Smith, H. J., Zelaya, Anna J., De León, K. B., Chakraborty, R., Elias, Dwayne A., Hazen, Terry C., Arkin, A. P., Cunningham, A. B., and Fields, Matthew Wayne. Thu . "Impact of hydrologic boundaries on microbial planktonic and biofilm communities in shallow terrestrial subsurface environments". United States. doi:10.1093/femsec/fiy191. https://www.osti.gov/servlets/purl/1493269.
@article{osti_1493269,
title = {Impact of hydrologic boundaries on microbial planktonic and biofilm communities in shallow terrestrial subsurface environments},
author = {Smith, H. J. and Zelaya, Anna J. and De León, K. B. and Chakraborty, R. and Elias, Dwayne A. and Hazen, Terry C. and Arkin, A. P. and Cunningham, A. B. and Fields, Matthew Wayne},
abstractNote = {Subsurface environments contain a large proportion of planetary microbial biomass and harbor diverse communities responsible for mediating biogeochemical cycles important to groundwater used by human society for consumption, irrigation, agriculture and industry. Within the saturated zone, capillary fringe and vadose zones, microorganisms can reside in two distinct phases (planktonic or biofilm), and significant differences in community composition, structure and activity between free-living and attached communities are commonly accepted. However, largely due to sampling constraints and the challenges of working with solid substrata, the contribution of each phase to subsurface processes is largely unresolved. Here, we synthesize current information on the diversity and activity of shallow freshwater subsurface habitats, discuss the challenges associated with sampling planktonic and biofilm communities across spatial, temporal and geological gradients, and discuss how biofilms may be constrained within shallow terrestrial subsurface aquifers. We suggest that merging traditional activity measurements and sequencing/-omics technologies with hydrological parameters important to sediment biofilm assembly and stability will help delineate key system parameters. Ultimately, integration will enhance our understanding of shallow subsurface ecophysiology in terms of bulk-flow through porous media and distinguish the respective activities of sessile microbial communities from more transient planktonic communities to ecosystem service and maintenance.},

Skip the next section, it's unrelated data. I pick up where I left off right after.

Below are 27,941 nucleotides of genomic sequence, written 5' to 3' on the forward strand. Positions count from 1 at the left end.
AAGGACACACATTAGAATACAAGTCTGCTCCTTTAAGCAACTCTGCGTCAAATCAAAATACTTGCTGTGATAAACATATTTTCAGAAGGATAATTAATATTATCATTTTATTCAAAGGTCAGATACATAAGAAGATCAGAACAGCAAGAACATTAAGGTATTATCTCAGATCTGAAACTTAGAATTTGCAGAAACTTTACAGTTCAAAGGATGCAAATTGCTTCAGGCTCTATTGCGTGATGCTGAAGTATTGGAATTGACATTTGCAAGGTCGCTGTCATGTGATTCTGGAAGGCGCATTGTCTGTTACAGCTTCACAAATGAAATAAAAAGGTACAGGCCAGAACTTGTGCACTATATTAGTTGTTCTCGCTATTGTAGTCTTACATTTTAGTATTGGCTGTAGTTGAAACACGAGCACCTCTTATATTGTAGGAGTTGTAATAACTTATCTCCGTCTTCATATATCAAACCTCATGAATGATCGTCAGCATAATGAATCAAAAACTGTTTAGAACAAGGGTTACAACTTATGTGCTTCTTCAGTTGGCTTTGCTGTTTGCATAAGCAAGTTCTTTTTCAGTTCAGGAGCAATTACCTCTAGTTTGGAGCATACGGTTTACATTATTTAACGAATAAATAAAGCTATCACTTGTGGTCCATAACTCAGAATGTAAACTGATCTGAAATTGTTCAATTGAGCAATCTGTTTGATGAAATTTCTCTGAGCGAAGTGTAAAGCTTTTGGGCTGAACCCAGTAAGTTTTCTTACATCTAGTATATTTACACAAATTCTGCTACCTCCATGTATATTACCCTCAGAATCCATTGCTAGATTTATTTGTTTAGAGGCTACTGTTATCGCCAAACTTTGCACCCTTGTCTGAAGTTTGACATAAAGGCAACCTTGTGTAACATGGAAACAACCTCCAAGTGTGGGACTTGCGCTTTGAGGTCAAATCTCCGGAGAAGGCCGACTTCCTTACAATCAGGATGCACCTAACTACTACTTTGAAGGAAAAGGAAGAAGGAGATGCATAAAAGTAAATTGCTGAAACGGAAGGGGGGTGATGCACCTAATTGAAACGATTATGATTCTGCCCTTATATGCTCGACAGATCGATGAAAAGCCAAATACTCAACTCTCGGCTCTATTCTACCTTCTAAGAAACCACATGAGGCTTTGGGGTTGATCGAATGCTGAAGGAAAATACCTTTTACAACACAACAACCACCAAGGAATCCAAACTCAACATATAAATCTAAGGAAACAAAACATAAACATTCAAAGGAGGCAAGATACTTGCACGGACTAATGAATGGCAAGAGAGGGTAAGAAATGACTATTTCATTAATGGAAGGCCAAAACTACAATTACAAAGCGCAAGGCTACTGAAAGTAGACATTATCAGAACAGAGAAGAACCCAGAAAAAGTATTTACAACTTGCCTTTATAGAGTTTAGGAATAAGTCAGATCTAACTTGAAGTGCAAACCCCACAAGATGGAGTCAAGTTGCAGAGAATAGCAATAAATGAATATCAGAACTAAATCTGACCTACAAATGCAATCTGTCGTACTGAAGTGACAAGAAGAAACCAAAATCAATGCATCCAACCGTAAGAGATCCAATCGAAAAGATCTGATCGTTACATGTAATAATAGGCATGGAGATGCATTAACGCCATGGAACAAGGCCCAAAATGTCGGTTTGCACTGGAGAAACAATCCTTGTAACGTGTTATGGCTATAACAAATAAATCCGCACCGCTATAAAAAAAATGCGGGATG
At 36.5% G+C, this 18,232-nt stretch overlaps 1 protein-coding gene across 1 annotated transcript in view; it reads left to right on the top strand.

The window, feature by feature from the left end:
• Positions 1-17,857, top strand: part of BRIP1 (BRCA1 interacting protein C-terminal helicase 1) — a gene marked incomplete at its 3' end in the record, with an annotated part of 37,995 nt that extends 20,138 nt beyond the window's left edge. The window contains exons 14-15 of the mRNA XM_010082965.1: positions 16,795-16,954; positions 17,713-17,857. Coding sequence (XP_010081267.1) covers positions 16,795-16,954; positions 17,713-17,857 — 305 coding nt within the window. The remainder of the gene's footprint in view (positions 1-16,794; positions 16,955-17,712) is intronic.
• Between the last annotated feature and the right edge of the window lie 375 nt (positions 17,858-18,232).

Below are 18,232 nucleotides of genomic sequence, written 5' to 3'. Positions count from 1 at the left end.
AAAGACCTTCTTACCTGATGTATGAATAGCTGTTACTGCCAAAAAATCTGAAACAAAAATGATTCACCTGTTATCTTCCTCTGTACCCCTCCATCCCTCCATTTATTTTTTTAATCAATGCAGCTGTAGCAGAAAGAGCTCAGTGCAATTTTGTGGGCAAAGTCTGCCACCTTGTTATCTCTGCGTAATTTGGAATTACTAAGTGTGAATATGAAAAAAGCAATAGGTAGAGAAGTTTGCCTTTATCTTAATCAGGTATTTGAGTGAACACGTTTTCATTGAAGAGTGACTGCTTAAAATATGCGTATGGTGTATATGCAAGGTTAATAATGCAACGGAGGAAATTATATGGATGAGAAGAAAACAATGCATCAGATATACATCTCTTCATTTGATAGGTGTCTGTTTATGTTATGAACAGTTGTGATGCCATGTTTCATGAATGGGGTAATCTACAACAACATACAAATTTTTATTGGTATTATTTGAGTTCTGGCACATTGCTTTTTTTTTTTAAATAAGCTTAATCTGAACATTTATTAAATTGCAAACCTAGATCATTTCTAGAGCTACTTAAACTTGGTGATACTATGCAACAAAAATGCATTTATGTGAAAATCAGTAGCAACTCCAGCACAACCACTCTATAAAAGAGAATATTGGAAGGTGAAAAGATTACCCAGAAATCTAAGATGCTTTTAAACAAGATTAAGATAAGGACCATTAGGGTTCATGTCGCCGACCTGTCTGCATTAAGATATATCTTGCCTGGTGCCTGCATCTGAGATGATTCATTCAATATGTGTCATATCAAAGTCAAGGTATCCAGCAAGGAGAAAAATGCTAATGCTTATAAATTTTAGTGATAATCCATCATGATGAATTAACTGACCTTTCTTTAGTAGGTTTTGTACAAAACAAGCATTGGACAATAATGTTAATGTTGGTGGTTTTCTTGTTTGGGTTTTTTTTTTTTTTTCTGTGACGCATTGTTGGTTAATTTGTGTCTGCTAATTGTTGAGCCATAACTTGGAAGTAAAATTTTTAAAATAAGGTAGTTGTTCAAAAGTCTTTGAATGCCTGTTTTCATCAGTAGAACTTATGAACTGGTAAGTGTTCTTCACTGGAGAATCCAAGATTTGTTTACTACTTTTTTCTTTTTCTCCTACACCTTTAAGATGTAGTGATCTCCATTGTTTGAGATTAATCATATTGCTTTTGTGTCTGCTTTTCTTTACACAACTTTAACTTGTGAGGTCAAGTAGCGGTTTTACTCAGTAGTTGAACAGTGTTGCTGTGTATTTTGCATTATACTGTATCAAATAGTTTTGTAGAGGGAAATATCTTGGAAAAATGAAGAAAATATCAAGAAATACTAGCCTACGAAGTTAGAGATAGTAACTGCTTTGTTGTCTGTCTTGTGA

doi = {10.1093/femsec/fiy191},
journal = {FEMS Microbiology Ecology (Online)},
number = 12,
volume = 94,
place = {United States},
year = {2018},
month = {9}
}